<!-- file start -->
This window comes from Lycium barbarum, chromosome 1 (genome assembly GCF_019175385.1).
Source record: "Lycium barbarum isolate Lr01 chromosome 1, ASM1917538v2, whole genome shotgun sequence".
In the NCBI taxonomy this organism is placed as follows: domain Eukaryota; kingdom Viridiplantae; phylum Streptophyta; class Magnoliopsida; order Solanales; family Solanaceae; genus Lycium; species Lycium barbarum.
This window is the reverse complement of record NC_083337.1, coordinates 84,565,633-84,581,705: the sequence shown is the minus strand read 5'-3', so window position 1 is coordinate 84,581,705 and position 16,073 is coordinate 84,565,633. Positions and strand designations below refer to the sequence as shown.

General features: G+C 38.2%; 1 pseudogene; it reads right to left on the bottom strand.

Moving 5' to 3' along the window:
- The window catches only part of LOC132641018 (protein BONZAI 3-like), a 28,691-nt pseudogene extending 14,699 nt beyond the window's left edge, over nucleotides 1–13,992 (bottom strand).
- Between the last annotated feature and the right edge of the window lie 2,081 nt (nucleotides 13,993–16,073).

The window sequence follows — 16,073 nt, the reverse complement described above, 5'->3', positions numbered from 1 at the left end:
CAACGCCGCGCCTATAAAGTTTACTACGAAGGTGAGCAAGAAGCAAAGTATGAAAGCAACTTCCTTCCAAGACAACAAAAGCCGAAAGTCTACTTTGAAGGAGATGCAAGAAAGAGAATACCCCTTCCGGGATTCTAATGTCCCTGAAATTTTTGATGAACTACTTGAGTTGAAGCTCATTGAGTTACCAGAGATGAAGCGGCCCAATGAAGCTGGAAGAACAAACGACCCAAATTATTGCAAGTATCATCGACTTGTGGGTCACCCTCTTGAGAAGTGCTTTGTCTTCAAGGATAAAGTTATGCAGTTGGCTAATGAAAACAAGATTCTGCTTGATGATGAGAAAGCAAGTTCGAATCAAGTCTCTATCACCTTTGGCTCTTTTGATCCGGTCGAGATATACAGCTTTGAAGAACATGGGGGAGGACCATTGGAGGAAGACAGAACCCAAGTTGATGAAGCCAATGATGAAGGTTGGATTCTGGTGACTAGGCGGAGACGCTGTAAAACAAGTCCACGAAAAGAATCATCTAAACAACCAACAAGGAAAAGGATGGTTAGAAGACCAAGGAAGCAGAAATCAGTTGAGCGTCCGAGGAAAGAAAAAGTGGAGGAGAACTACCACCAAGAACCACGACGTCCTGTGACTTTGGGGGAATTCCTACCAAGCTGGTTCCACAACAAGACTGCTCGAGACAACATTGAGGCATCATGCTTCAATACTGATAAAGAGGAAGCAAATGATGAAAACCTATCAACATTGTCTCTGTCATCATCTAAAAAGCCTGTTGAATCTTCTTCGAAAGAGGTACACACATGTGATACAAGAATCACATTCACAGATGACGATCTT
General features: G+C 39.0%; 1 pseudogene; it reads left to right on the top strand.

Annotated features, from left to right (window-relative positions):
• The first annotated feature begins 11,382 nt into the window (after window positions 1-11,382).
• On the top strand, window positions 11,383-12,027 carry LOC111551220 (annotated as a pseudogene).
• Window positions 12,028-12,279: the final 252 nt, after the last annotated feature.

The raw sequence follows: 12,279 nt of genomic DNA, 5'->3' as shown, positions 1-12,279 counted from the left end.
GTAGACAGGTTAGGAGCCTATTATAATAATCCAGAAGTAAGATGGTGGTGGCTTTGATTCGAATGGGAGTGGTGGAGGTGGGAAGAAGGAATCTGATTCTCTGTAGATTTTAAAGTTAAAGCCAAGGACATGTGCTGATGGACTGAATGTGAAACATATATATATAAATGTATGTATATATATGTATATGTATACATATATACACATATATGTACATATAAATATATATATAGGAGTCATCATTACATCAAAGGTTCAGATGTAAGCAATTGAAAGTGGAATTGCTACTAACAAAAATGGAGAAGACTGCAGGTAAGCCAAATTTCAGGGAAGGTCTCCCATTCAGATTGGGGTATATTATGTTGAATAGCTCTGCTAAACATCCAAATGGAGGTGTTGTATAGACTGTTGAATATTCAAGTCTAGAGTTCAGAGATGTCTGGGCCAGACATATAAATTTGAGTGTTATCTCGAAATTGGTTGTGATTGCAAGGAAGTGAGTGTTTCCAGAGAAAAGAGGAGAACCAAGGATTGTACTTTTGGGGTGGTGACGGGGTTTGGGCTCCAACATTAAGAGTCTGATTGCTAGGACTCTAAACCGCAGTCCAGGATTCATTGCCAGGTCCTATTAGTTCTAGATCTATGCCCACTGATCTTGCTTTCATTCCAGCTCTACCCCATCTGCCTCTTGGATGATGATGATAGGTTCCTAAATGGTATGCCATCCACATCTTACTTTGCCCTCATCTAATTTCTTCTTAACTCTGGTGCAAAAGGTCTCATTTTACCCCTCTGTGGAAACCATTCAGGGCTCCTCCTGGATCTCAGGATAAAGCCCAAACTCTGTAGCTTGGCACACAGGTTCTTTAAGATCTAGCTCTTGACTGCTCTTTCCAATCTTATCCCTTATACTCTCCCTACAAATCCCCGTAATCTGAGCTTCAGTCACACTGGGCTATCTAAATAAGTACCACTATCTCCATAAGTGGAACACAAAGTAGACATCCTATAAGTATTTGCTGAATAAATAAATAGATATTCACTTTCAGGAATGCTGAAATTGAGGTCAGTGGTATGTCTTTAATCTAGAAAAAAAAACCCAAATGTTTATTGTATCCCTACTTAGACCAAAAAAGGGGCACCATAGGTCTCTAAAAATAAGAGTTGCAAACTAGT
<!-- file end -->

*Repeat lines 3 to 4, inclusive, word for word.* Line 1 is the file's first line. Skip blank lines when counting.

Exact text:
In the NCBI taxonomy this organism is placed as follows: domain Eukaryota; kingdom Viridiplantae; phylum Streptophyta; class Magnoliopsida; order Solanales; family Solanaceae; genus Lycium; species Lycium barbarum.
This window is the reverse complement of record NC_083337.1, coordinates 84,565,633-84,581,705: the sequence shown is the minus strand read 5'-3', so window position 1 is coordinate 84,581,705 and position 16,073 is coordinate 84,565,633. Positions and strand designations below refer to the sequence as shown.